|The Third Man
|Carl Th. Dreyer
|Cléo from 5 to 7
|To Be or Not to Be
|Erich von Stroheim
|Francis Ford Coppola
There is a certain humour in Lang's work, a humour of rigour and fright, which is deployed, for example, in the parallels he draws between police procedures and the methods of the criminal underworld. And there is this extraordinary precision. I discovered the photographer August Sander before M, and both struck me in the same place. The idea that cinema, like Sander's portraits, is able to paint a landscape: that of an entire society, caught up in the turmoil of its time.
The art of a gesture whose perfection lies in its absolute discretion. At the moment he works, the pickpocket must not exist for anyone. Bresson makes him a majestic figure of solitude.
It is not just the memory of an extraordinary, epic, decisive battle. It is also the story of an era - that of the samurai - which is approaching its end and which, in so doing, reveals its essence: honour, not as a means, but as an end in itself.
The Third Man
In the very select pantheon of sublime villains, we can distinguish, among others, the Master of Ballentrae, Colonel Kurtz, Dr Mabuse, Iago... and Harry Lime.
A dazzling, ghostly, indelible vision. Does the supernatural come from the vampire - this woman we never see - or from the gaze of this man obsessed by the strange, by death, by the invisible?
Cléo from 5 to 7
Two women drive slowly in a convertible through the streets of Paris. "How I wish the street names in this city were named after living people. And we would change the name of the street as soon as they died, what do you think?” Paris seen through the eyes of a woman who wants to retain the passage of time. No man had filmed this city like this before. With a young Jean-Luc Godard who furtively reveals his eyes without sunglasses.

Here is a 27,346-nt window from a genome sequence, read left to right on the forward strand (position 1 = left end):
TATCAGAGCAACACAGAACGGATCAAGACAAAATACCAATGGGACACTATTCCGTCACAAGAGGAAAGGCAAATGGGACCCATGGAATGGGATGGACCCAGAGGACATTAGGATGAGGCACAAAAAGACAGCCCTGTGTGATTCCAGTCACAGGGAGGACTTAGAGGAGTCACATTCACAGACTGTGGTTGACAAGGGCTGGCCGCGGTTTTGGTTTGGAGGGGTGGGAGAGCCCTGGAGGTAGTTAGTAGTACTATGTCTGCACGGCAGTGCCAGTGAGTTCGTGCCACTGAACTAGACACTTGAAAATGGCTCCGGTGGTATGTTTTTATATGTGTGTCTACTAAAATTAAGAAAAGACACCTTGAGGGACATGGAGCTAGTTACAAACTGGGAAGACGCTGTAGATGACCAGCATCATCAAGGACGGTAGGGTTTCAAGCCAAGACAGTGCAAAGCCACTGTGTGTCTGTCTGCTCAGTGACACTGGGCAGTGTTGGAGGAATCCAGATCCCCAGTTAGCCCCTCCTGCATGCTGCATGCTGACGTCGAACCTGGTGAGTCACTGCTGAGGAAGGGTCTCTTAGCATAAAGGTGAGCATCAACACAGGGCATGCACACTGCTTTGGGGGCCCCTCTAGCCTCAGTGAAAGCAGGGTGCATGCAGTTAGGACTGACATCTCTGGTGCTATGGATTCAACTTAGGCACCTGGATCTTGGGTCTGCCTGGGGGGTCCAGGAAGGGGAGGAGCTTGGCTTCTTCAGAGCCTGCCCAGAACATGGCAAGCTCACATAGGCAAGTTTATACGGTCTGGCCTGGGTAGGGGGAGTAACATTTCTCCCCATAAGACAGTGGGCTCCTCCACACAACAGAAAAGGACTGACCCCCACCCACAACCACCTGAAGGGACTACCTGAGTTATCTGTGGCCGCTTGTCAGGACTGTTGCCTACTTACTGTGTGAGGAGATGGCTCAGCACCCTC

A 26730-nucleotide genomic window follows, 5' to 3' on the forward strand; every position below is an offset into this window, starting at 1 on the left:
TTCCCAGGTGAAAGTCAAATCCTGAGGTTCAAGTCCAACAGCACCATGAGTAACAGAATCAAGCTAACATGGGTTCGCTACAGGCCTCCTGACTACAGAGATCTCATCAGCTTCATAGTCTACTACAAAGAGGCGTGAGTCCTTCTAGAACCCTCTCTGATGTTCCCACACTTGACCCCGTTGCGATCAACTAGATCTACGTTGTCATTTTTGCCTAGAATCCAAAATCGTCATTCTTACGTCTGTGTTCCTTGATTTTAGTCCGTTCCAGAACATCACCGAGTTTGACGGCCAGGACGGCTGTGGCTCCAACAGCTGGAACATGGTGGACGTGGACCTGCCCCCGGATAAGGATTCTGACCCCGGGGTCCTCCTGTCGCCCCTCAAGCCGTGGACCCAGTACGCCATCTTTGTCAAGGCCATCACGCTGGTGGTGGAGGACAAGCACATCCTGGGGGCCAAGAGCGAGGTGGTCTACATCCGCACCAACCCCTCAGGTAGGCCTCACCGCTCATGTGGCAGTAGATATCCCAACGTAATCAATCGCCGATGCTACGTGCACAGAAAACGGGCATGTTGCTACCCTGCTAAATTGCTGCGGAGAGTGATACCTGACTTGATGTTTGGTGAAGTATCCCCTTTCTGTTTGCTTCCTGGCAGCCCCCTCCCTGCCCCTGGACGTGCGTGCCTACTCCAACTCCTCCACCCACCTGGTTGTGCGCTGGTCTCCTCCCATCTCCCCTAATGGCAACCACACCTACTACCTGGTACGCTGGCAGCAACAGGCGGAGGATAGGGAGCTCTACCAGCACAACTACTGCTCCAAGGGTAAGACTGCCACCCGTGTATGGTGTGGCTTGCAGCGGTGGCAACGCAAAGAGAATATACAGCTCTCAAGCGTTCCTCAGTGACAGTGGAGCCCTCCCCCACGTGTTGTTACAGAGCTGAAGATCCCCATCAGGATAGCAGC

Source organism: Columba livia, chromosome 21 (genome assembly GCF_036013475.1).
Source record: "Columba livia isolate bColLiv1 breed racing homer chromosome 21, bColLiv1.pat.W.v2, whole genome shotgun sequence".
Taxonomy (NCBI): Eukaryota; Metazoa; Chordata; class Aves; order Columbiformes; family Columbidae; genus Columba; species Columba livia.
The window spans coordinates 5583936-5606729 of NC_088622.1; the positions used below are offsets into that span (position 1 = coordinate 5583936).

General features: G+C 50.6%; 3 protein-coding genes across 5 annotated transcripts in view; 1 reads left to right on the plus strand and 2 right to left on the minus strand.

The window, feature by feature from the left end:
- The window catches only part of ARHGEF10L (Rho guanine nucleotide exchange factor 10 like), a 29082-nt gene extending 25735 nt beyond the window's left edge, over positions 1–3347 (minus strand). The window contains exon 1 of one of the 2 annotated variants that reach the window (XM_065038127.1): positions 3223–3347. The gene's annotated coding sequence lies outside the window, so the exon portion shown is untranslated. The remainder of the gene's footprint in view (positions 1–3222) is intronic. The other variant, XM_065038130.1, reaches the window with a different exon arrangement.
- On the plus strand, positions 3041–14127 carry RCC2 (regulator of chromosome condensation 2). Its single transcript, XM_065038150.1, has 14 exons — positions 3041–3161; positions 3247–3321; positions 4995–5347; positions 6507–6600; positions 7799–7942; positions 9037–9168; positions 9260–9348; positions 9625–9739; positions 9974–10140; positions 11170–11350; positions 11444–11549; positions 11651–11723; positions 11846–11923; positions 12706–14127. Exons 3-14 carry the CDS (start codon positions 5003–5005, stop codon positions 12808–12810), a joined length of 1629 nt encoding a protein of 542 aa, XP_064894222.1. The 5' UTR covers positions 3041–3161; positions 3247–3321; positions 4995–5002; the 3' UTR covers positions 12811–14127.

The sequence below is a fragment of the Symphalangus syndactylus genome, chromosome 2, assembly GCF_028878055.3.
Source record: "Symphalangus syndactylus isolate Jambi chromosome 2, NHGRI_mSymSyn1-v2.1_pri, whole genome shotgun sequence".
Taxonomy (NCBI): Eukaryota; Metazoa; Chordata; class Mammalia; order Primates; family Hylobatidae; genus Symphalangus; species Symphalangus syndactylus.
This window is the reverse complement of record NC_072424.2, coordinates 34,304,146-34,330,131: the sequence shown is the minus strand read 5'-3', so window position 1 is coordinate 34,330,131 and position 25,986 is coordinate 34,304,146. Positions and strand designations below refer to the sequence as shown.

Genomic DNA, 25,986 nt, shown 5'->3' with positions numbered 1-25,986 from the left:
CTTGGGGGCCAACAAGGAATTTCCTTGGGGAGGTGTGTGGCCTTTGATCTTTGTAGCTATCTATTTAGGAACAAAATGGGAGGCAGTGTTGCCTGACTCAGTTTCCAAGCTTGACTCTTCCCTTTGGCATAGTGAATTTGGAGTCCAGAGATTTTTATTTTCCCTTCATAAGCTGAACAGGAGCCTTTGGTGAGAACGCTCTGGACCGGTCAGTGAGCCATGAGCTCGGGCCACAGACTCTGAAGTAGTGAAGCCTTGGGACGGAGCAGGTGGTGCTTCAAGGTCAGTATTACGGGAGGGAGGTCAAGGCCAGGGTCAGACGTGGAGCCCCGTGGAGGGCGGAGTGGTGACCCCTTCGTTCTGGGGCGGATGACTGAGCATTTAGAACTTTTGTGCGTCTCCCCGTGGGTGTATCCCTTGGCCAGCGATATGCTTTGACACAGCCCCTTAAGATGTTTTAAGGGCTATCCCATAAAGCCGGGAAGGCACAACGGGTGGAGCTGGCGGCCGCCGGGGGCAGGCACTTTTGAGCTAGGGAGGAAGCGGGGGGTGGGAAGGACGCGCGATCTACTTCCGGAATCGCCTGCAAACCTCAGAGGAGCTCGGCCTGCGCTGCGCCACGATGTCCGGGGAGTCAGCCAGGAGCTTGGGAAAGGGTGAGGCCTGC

To Be or Not to Be
How we need the subtlety and nonconformism of a Lubitsch these days.
Now in the shadow of Ivan's Childhood (1962) and Come and See (1985), Larissa Shepitko's contribution to the war film genre does not seek the spectacular, but something more absolute. Probing the intimacy of two men, one facing his own pain, the other facing himself. The collaborationist character played by Anatoli Solonitsyn is unforgettable.
Cinema as an art endowed with irony, the spectator as a voyeur, the gaze as a perverse impulse distorted by class prejudices.
If one were to try to describe each film as a weapon, figuratively speaking, then the Godfather's would be, for me, poison. The poison that infuses the veins and hearts of men (and some women). The one that cannot be seen, except by the slow and methodical destruction it inflicts on the bodies it invades. This poison that some refer to as power, money, ambition, or more generally capitalism, and which Coppola, rather than adding a name to this collection, scrupulously observes as it spreads death in the Corleone clan. Perhaps the real monster of the film is not the 'Don', nor his son, but this elusive, scary and so very human thing.
Who can claim in good faith to name the ten greatest films in the history of cinema without feeling like committing an unforgivable heresy? It's interesting though: I'm a child of VHS and DVD, a child of television, comics and noir novels, and despite this, cinema remains for me that most sacred of places, at once intimidating, attractive and mysterious. Long life to it.